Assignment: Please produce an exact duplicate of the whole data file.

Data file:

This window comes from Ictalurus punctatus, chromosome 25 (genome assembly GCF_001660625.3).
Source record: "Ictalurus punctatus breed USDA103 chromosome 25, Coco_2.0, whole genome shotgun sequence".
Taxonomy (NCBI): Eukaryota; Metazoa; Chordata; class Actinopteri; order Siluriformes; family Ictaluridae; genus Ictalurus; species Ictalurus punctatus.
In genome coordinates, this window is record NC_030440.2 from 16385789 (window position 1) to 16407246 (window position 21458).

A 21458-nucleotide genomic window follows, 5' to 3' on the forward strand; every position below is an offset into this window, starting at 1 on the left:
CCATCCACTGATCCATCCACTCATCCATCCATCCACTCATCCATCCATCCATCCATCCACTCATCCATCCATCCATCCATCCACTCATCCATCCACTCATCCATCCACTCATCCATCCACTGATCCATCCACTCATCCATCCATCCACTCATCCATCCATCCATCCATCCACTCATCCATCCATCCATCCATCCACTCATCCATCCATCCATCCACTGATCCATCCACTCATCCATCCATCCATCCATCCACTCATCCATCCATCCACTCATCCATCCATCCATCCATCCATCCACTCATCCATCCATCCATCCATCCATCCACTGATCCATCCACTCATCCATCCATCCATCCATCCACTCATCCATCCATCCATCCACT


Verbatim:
This window comes from Ictalurus punctatus, chromosome 25 (genome assembly GCF_001660625.3).
Source record: "Ictalurus punctatus breed USDA103 chromosome 25, Coco_2.0, whole genome shotgun sequence".
Taxonomy (NCBI): Eukaryota; Metazoa; Chordata; class Actinopteri; order Siluriformes; family Ictaluridae; genus Ictalurus; species Ictalurus punctatus.
In genome coordinates, this window is record NC_030440.2 from 16385789 (window position 1) to 16407246 (window position 21458).

A 21458-nucleotide genomic window follows, 5' to 3' on the forward strand; every position below is an offset into this window, starting at 1 on the left:
CCATCCACTGATCCATCCACTCATCCATCCATCCACTCATCCATCCATCCATCCATCCACTCATCCATCCATCCATCCATCCACTCATCCATCCACTCATCCATCCACTCATCCATCCACTGATCCATCCACTCATCCATCCATCCACTCATCCATCCATCCATCCATCCACTCATCCATCCATCCATCCATCCACTCATCCATCCATCCATCCACTGATCCATCCACTCATCCATCCATCCATCCATCCACTCATCCATCCATCCACTCATCCATCCATCCATCCATCCATCCACTCATCCATCCATCCATCCATCCATCCACTGATCCATCCACTCATCCATCCATCCATCCATCCACTCATCCATCCATCCATCCACT